OLYMPIA – Washington paid unemployment benefits to more than 1,900 jail or prison inmates who weren’t eligible for them, an audit of the benefit system shows.
The Employment Security Department doesn’t have access to the information that would have made it easy to determine when recipients are in jail and shouldn’t be getting payments. Auditors estimate nearly $656,000 in benefits were improperly paid out between July 2013 and September 2014.
The state auditor’s office reported Monday its review of the department and jail records in Spokane and seven other counties found that some people in jail or prison sometimes continued to receive unemployment benefits. In most cases, that’s not allowed under state law.
But some of the personal information that could help identify those recipients and withhold their benefits – especially Social Security numbers – isn’t available to the Employment Security Department, auditors said.
The Legislature gave the auditor’s office, the Health Care Authority and a research division of the Department of Social and Health Services access to that information in 2014, auditors said, but not Employment Security. Without it, the department can’t always match the names from jail registers with its list of recipients.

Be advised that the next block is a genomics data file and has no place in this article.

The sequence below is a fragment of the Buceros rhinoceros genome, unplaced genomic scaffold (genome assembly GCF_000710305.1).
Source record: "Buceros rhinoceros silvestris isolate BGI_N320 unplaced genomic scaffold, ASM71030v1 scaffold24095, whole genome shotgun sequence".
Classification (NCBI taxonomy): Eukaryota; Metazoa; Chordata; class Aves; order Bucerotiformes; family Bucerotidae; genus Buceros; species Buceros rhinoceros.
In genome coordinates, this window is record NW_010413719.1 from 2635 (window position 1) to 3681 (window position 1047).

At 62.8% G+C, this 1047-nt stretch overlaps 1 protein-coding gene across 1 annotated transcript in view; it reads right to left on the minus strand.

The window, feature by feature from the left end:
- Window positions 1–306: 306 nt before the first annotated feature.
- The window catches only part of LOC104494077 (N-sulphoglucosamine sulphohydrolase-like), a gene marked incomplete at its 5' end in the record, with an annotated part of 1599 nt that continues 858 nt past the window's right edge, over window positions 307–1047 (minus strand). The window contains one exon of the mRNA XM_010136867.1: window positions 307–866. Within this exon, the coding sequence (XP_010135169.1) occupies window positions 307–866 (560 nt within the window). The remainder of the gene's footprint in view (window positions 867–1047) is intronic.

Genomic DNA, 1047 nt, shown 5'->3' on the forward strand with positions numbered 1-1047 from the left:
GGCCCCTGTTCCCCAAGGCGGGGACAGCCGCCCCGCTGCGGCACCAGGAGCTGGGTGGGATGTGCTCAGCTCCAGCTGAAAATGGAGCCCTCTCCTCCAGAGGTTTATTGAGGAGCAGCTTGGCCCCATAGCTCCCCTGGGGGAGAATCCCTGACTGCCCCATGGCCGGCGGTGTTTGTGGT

Department officials and legislators should work together to add Employment Security to the law that allows limited access to the confidential information on jail registers, auditors said.
The department’s Office of Special Investigation looked into the cases in the audit and concluded that many payments it listed, worth about $420,000, were improper. The department partially or fully denied about 1,200 payments and began collections. It has recovered about $100,000 so far.
Employment Security officials told auditors they agree with the recommendation to change state law to give them access to the confidential information and are looking for other data that might also help them catch people.
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